Need proof? Sales of Jackson’s hits skyrocketed after news of his death broke. His songs are currently dominating the iTunes top 100, a plateau he never cracked while he was still around (then again, iTunes wasn’t around in his prime). Radio stations and music TV stations have honored Jackson throughout the day. My peers on Facebook have found many ways to honor his accomplishments in the music industry. No one was unaware of his scandals, but The Beatles and Elvis Presley weren’t perfect either, and they continue to permeate through future generations. Going off the old adage, you don’t speak ill of the dead.

From a journalist’s point of view, I’ll be curious to see how coverage plays out in the coming days. His death came shortly after Ed McMahon, the iconic sidekick of Johnny Carson, and Farrah Fawcett, whose bathing suit poster and career on Charlie’s Angels made her a huge sensation in the ’70s. Not much has been said of those two, which may lead you to argue that they were left behind. On the surface, that would be the case. However, the way a reporter would see this, McMahon and Fawcett were publicized before with their age and/or health problems. Jackson’s death was a complete surprise; no one saw it coming.

I’ve read a few tribute articles on Jackson, including his impact on his hometown of Gary, Indiana and celebrities who tweeted and/or spoke with reporters about him. If you’re curious, he was the first African-American to be featured on MTV after a few strings were pulled to get videos from his Thriller album featured. MTV, hesitant to feature black musicians out of concern that they wouldn’t fit with a white demographic, took off as a result. While MTV has morphed since then, the station may not have existed the way it does now had it not been for him. Just think, there could have been no The Real World, no Laguna Beach, no episode of The Hills. You might want to give him your thanks.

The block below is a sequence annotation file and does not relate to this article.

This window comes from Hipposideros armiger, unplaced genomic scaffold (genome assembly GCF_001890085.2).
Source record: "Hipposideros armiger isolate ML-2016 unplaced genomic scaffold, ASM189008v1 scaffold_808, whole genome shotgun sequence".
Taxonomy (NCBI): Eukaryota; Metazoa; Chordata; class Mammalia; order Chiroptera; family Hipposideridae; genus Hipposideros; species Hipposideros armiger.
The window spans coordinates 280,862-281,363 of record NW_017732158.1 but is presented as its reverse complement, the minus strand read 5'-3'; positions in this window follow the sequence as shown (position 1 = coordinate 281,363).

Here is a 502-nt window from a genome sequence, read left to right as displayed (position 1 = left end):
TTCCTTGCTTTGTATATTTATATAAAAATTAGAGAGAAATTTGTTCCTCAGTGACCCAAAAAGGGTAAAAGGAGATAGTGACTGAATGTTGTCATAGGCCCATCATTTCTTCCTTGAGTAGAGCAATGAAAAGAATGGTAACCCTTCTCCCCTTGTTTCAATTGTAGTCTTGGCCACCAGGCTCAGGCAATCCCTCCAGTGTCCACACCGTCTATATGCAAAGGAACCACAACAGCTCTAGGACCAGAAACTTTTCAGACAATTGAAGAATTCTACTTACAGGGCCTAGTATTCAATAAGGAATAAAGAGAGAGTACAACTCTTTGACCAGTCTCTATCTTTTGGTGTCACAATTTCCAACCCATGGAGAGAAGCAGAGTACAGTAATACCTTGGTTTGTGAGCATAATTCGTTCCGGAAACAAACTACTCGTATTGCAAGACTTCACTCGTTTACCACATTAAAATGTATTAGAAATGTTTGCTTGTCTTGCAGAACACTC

As I mentioned earlier, other musicians were quick to recognize the things he did, and a few consider Jackson an inspiration for their own careers in music. No one cared about his ethnic background, fans showed their support because he did things that no other musician did at the time. Who knows how the music industry would be different had Michael not been a part of it.

While I would certainly tell my kids or other people to avoid the mistakes he made as they proved costly to his career, I’d also tell them that just like Michael, they have the capability to be trendsetters, to achieve what was once impossible. Some believe I’m doing the same for the autism community. While I certainly haven’t experienced A-list status and my fan base is quite short, perhaps Michael and I do have some parallels despite our perpendicular paths.

Judging by the response, it’s safe to say Jackson is not alone in death, and we’ll rock with him until our time comes.

Written by TheSportsBrain

June 26, 2009 at 6:15 pm